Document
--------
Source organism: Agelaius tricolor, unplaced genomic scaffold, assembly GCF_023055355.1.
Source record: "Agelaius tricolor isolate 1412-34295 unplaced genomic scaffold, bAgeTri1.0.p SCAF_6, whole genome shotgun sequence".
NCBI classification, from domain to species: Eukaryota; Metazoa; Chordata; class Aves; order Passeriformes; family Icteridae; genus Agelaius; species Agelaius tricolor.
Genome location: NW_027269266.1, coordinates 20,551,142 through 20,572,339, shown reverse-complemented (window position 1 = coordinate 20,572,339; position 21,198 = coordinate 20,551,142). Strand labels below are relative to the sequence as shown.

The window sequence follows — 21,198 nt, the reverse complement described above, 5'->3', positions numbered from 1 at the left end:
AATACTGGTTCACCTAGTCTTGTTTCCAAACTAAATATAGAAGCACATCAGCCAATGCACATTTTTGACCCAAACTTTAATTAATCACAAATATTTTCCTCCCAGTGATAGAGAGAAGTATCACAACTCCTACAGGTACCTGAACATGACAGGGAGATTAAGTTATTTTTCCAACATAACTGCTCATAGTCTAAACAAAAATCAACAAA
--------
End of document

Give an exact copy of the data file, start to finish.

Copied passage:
Source organism: Agelaius tricolor, unplaced genomic scaffold, assembly GCF_023055355.1.
Source record: "Agelaius tricolor isolate 1412-34295 unplaced genomic scaffold, bAgeTri1.0.p SCAF_6, whole genome shotgun sequence".
NCBI classification, from domain to species: Eukaryota; Metazoa; Chordata; class Aves; order Passeriformes; family Icteridae; genus Agelaius; species Agelaius tricolor.
Genome location: NW_027269266.1, coordinates 20,551,142 through 20,572,339, shown reverse-complemented (window position 1 = coordinate 20,572,339; position 21,198 = coordinate 20,551,142). Strand labels below are relative to the sequence as shown.

The window sequence follows — 21,198 nt, the reverse complement described above, 5'->3', positions numbered from 1 at the left end:
AATACTGGTTCACCTAGTCTTGTTTCCAAACTAAATATAGAAGCACATCAGCCAATGCACATTTTTGACCCAAACTTTAATTAATCACAAATATTTTCCTCCCAGTGATAGAGAGAAGTATCACAACTCCTACAGGTACCTGAACATGACAGGGAGATTAAGTTATTTTTCCAACATAACTGCTCATAGTCTAAACAAAAATCAACAAA